A licence for medicinal cannabis has been granted for the treatment of chronic pain for the first time. The move has been described by the medical profession as an “important development”.
The Department of Health approved a three-month licence for tetrahydrocannabinol (THC) for the treatment of severe chronic pain.
It is the second time such a licence has been granted after Cork boy Tristan Forde, 3, who has a severe form of epilepsy, became the first person in Ireland legally allowed to use cannabis for medicinal purposes, last year.
The development has been described by medical professionals and campaigners as hugely significant, as about 20% of the population has chronic pain.
At the moment, it is illegal to use medicinal cannabis for medical reasons but a patient’s consultant can apply to the minister for health for a licence on a case-by-case basis.
Yesterday, Chronic Pain Ireland announced the licence for THC for chronic pain had been granted as it played a major role in applying for the licence.
“It is the first time that the Department of Health has recognised that THC can be used for the treatment of chronic pain,” said William McLoughlin, national secretary of Chronic Pain Ireland.
There was a three-week turnaround from the time of application to a licence being granted.
Last February, Health Minister Simon Harris announced that he would implement a Health Products Regulatory Authority recommendation that cannabis-based products be made available to some patients with multiple sclerosis and epilepsy, and those suffering nausea in chemotherapy.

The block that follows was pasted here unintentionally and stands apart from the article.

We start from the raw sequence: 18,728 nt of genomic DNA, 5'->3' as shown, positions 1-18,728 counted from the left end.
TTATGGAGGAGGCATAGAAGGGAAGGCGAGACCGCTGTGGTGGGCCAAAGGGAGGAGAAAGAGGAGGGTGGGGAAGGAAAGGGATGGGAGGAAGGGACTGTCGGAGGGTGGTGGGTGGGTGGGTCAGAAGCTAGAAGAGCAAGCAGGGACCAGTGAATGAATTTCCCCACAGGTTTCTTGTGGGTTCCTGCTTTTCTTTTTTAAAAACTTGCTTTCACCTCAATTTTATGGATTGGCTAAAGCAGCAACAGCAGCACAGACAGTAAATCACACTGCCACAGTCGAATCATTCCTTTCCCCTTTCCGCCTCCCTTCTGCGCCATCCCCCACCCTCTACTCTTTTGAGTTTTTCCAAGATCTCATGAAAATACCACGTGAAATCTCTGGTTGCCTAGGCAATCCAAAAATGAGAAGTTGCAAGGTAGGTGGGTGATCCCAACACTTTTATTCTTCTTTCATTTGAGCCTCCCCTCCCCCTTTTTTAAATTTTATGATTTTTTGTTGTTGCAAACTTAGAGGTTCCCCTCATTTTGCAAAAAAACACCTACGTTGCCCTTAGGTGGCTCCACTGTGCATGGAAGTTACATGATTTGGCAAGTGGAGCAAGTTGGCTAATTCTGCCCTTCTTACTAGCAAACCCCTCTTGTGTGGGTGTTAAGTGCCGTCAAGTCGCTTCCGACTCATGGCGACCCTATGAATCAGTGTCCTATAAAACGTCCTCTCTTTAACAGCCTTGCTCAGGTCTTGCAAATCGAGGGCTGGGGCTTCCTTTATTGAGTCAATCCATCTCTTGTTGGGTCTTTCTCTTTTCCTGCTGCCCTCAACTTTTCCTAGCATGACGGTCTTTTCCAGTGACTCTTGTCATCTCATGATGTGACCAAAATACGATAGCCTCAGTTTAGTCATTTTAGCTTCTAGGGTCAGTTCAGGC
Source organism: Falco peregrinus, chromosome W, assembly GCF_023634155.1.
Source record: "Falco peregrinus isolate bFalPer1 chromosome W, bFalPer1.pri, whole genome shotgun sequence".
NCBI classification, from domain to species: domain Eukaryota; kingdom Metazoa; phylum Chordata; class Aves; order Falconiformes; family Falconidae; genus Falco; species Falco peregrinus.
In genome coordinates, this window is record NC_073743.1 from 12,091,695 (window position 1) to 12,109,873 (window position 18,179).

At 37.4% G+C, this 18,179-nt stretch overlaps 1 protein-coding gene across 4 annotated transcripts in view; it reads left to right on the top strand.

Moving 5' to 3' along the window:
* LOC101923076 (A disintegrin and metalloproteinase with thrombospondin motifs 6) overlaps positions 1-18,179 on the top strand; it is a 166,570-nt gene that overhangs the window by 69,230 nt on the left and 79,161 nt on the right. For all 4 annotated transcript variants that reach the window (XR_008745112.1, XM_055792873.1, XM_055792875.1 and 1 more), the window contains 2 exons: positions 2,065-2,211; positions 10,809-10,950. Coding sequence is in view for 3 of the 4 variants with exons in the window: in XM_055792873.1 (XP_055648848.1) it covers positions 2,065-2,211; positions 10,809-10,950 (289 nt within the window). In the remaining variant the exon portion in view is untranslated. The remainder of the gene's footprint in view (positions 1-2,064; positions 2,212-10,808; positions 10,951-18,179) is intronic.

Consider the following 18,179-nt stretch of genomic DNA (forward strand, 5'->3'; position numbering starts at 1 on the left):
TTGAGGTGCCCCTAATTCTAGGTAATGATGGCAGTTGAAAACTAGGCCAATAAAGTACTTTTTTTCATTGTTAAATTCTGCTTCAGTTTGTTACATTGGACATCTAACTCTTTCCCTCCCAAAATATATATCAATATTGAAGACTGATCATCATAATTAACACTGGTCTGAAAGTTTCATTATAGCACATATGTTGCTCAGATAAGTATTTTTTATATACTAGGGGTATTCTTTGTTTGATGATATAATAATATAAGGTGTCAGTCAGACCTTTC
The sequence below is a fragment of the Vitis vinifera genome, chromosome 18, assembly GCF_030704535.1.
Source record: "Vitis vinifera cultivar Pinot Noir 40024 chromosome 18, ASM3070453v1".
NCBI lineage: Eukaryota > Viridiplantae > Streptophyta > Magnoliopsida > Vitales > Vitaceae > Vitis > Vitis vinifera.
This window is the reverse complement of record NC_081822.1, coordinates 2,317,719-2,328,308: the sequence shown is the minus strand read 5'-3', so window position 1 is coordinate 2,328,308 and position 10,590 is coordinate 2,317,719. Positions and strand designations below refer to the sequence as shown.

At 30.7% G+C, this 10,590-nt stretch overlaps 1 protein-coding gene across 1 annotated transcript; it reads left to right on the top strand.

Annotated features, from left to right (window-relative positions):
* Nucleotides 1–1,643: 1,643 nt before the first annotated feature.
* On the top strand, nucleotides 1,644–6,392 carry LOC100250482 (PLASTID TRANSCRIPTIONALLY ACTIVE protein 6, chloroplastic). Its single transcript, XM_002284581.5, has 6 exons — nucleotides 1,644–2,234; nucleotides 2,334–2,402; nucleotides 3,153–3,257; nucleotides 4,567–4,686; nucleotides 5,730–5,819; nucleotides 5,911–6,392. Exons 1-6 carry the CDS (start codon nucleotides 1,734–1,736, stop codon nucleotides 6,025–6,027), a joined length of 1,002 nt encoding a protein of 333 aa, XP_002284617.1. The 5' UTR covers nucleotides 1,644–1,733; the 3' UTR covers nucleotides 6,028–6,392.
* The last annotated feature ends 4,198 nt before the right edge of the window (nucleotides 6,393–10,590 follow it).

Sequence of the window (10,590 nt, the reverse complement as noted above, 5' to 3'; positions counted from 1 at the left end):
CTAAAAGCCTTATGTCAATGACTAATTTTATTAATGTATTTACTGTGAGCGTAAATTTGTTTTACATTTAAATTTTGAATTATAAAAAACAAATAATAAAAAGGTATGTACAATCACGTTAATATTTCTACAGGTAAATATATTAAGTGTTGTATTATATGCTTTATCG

However, chronic pain was not included in Mr Harris’ plan. It was on this basis that Chronic Pain Ireland applied to the minister for a licence, for one of their members, along with their medical consultant.
There were no formal application guidelines from the Department of Health, so Mr McLoughlin created one from scratch. This is now available on Chronic Pain Ireland’s website.
The application included how THC would be administered, details of the patient’s medical consultant, and what dosage they would potentially start on.
The patient can take the medicinal cannabis either through tea or by vaping.
“Some people are desperate due to chronic pain,” said Mr McLoughlin. “I personally know of people who use cannabis for chronic pain. Some say it works, some say it doesn’t. But you must always go to your doctor.”
Professor of pharmacology and therapeutics David Finn, who is also the co-director of the Centre for Pain Research at NUI Galway, said the granting of the licence was an “important development”.
“This is a very interesting and important development which demonstrates a recognition by Irish medical professionals and the minister for health of the potential therapeutic value of medicinal cannabis for the treatment of chronic pain,” said Prof Finn.
“Chronic pain is the most researched indication for cannabinoids, and the majority of clinical studies, meta-analyses and systematic reviews conclude that cannabis or cannabinoids can be effective in alleviating certain types of chronic pain.
“Approximately 20% of the Irish population suffers from chronic pain, and up to 40% of patients report that the management of their pain is inadequate, either due to the limited efficacy of existing treatments or unacceptably high levels of side-effects.”
Solidarity-People Before Profit Alliance TD Gino Kelly has been a longtime campaigner for legalising cannabis for medicinal purposes and brought forward an opposition bill towards this end.
The Cannabis for Medicinal Use Regulation Bill 2016, is now entering its third stage of debate and will go before the Oireachtas health committee early next year.
“The tide has now turned. It is a significant day for people with chronic pain in Ireland,” said Mr Kelly.
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